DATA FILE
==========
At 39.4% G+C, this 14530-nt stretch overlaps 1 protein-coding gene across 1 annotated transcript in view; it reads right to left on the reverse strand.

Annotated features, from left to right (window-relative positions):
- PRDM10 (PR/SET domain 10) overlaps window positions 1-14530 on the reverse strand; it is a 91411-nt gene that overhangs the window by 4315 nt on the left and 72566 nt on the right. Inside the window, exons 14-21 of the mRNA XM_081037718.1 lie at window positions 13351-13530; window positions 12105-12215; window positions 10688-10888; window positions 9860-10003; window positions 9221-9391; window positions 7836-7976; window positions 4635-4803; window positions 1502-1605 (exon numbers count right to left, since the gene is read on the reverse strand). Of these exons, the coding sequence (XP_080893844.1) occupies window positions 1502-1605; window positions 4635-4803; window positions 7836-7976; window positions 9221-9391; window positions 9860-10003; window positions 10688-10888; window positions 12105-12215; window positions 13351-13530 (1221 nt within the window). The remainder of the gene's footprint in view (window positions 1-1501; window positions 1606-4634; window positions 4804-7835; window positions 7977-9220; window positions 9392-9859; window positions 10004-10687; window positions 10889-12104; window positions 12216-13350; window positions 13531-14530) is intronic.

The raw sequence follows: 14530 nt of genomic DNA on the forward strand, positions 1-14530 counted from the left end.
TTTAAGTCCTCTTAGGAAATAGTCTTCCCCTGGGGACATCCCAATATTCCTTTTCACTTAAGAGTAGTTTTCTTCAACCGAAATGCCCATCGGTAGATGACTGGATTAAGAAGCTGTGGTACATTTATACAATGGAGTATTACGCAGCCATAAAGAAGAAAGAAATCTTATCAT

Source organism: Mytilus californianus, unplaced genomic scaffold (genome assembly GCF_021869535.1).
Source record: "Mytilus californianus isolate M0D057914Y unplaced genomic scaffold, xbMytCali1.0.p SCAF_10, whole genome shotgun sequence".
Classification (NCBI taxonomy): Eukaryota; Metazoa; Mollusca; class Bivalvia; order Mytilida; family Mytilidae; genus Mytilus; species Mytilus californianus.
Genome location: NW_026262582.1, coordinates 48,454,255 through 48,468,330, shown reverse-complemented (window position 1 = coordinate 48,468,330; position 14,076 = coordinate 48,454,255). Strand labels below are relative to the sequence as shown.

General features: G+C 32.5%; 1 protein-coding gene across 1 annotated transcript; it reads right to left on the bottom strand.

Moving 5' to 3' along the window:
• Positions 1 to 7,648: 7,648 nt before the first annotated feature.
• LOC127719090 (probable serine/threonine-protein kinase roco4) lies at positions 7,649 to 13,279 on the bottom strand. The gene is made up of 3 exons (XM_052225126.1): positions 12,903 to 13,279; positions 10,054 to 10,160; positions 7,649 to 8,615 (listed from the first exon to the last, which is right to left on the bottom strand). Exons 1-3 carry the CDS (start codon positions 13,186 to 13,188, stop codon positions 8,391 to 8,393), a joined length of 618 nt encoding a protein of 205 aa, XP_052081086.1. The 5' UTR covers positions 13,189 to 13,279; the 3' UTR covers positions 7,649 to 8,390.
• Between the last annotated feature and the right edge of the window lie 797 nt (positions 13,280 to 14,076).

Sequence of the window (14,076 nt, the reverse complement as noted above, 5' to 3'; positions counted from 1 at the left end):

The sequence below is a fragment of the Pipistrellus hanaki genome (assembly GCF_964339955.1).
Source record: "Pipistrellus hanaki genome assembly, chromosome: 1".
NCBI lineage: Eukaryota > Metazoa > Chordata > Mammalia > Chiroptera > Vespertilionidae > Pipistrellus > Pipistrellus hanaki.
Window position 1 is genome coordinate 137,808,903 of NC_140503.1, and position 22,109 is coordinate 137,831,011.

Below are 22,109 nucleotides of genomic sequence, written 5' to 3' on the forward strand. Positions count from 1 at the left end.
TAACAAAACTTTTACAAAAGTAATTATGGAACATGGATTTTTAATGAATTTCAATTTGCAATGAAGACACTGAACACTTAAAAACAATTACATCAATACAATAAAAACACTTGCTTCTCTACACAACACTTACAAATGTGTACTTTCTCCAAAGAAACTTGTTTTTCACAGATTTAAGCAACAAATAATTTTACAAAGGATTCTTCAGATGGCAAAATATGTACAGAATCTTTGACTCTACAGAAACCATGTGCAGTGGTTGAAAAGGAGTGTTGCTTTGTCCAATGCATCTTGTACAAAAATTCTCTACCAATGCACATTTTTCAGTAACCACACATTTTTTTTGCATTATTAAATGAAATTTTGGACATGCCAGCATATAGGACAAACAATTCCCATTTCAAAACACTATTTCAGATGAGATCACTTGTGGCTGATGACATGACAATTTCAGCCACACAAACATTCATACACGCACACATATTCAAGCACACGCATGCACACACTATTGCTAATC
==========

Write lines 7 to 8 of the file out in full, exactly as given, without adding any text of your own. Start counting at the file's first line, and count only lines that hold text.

Source record: "Mytilus californianus isolate M0D057914Y unplaced genomic scaffold, xbMytCali1.0.p SCAF_10, whole genome shotgun sequence".
Classification (NCBI taxonomy): Eukaryota; Metazoa; Mollusca; class Bivalvia; order Mytilida; family Mytilidae; genus Mytilus; species Mytilus californianus.